Design flaws and a possibly preexisting stress crack may have played a role in the A300 crash, and wake turbulence, to be discussed in greater detail next week, is an altogether different phenomenon than the naturally occurring kind. It's unfair to say that turbulence, in and of itself, brought down Flight 587. Just how rare is such an occasion? Around the globe each day, about 5 million people take to the air aboard 35,000 commercial departures. Yet over the past half-century, the number of airliners downed by turbulence can literally be counted on one hand, and almost always there were extenuating circumstances.

Not that you'd know it listening to the media. Last summer, after a Sibir Airlines Airbus A310 overran a runway at Irkutsk, Russia, killing 124, news stories, including a widely disseminated item from the Associated Press, spoke of "turbulence" as a "potential cause." That one had me sputtering and dashing off another petulant e-mail to the AP. It's possible that blustery weather, together with crew error, led to an unstable approach and the subsequent overrun, but the implication was that rough air itself had somehow slammed the Airbus to the ground or swept it from the runway.

So that I'm not accused of sugarcoating, I freely concede that powerful turbulence has, on numerous occasions, resulted in damage -- sometimes serious damage -- or injury. With respect to the latter, these are typically people who fell or were thrown about because they weren't belted in as requested. Incident archives speak of twisted ankles, broken bones and even a fatality or two. But airplanes are engineered to take a remarkable amount of punishment, and are required to meet stress-limit criteria for both positive and negative G-loads. You'll routinely see an airplane's wings flex during flight. This is to better absorb and dissipate any bumps. I once watched a fascinating video showing the wing of a 777 in a test chamber, intentionally bent to an almost unbelievable angle before its skeleton finally failed. The level of turbulence required to dislodge an engine or bend a spar is something even the most frequent flier won't experience in a lifetime of traveling.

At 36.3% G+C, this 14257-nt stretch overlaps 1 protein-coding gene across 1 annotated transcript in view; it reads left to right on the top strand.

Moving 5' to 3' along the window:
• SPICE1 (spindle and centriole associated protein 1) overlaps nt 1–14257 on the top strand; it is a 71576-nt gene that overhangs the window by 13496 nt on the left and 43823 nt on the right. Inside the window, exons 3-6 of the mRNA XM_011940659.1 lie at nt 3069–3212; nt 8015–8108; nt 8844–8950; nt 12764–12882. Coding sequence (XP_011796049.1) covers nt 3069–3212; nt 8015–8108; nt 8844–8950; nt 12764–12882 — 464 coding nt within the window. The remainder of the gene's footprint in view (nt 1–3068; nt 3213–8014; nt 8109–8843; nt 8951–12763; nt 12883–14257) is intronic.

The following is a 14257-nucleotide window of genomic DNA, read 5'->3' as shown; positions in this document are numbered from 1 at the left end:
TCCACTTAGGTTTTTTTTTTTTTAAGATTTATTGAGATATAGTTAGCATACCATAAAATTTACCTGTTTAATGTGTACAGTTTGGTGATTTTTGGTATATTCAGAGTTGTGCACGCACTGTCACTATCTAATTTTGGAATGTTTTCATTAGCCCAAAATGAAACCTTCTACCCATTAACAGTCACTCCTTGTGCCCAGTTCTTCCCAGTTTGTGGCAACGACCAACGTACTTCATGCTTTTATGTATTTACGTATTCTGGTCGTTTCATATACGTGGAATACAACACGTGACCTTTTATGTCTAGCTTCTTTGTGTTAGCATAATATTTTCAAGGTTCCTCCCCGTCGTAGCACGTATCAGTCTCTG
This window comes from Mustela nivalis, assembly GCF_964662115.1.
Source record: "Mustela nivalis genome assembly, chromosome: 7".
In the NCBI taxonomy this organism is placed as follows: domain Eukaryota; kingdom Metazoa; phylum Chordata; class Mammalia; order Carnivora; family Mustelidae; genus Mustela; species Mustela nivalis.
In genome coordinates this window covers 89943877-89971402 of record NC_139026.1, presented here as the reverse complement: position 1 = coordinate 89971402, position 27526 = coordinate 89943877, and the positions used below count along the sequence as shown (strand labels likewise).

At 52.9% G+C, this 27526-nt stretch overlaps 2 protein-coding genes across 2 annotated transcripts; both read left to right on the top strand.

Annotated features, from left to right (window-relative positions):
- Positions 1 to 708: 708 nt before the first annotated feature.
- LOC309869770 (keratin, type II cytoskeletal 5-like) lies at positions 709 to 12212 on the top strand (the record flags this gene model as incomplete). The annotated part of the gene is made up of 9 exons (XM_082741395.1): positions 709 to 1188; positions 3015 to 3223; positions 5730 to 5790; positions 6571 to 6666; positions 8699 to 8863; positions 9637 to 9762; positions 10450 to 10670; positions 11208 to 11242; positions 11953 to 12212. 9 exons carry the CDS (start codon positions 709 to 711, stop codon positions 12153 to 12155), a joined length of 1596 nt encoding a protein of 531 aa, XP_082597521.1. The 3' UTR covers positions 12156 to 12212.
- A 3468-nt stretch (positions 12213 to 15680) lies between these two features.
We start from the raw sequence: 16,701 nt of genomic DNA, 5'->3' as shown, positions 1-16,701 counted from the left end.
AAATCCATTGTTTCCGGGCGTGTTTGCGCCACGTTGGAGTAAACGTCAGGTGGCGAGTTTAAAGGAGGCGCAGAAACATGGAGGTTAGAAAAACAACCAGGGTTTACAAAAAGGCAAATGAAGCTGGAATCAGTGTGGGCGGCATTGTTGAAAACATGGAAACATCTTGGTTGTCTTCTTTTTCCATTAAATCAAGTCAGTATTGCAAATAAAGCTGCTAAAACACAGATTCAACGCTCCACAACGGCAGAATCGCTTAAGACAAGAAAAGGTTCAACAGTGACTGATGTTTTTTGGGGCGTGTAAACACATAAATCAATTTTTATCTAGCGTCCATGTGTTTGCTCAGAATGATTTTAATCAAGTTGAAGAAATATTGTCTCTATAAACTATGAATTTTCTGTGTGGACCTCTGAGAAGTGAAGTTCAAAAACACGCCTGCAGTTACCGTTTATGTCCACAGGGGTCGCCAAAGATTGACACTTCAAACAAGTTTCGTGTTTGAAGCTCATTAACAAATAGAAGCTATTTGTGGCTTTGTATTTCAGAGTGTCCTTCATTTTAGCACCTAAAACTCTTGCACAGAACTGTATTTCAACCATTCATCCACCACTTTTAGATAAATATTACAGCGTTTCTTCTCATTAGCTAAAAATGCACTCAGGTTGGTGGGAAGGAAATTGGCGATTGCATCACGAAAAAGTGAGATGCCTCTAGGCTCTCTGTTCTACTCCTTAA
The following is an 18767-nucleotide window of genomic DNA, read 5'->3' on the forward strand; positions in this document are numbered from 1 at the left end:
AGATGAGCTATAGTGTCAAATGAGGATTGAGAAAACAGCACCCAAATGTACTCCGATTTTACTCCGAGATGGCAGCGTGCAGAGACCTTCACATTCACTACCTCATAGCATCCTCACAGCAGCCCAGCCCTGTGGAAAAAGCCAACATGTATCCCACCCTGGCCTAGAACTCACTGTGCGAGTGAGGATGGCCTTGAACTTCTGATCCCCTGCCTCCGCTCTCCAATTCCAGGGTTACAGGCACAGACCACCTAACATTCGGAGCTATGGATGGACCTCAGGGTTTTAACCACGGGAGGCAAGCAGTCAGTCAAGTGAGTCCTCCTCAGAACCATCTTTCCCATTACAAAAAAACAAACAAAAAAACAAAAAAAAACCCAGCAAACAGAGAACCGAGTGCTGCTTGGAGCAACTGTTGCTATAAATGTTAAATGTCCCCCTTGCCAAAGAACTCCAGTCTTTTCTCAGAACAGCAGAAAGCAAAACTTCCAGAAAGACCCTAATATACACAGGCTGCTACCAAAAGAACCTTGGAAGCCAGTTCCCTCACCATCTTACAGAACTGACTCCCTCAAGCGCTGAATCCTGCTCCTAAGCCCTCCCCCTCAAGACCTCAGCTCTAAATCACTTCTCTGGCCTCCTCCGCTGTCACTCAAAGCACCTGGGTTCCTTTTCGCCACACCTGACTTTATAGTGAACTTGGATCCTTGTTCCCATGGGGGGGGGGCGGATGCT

Easy for me to say. Regrettably, none of this will mean very much to the hardcore aerophobe. As Tom Bunn sees it, irrational concerns about turbulence are symptomatic of a more general anxiety, a kind not easily placated by statistics and straight talk. "Statistics tell us the risk of crashing is one in several million flights," he says. "To the frightened flier, one in 10, one in a million, and one in a hundred million mean the same thing. They all include the term 'one.' How is the individual to know he or she will not be that 'one'? Awareness of safety as relative, rather than absolute, produces intolerable distress."

"When the cabin starts to bounce and sway," Bunn continues, "the flier may already understand aerodynamic theory and what keeps an airplane aloft. But theoretical understanding is abstract, left-brain logic. Meanwhile, the right brain, which uses visual-based, intuitive logic, 'sees' nothing holding the plane up. The left brain is saying, 'Hey, no problem,' but the right brain is screaming, 'Can't you see there is nothing underneath us!' Thus far, the left brain is able to keep the right brain balanced. But then it happens: turbulence. Now, there is a feeling, a tangible sensation, that tips the balance. The person pictures the plane falling, and feels it falling."

To help alleviate such unpleasantness, pilots work to avoid unstable air when they can, taking their cues from weather patterns and reports from other aircraft. Some meteorological indicators are more reliable than others. Those burbling, cotton-ball cumulus clouds, particularly the towering variety that occur in conjunction with thunderstorms, are almost always a lumpy encounter. (Low-level stratus clouds, on the other hand, tend to provide smooth passage.) Flights over mountain ranges and through certain frontal boundaries will also get the cabin bells dinging. Boundaries along the jet stream are notoriously turbulent, as are various other climatic markers, many of them invisible to the eye (and to on-board radar), but decipherable from the weather data available to pilots and dispatchers before and during flight.

Unfortunately, predicting the exact location, strength and duration of turbulence is an imperfect science at best. Partly for this reason, I'm known to provide annoying, noncommittal answers when asked how best to avoid it. "Is it better to fly at night than during the day?" Maybe. "Should I avoid routes that traverse the Rockies or the Alps?" Hard to say. "Are small planes more susceptible than larger ones?" It depends. "They're calling for rain and gusty winds tomorrow, will it be rough?" Probably, but who knows. "Where should I sit, in the front of the plane or in the back?"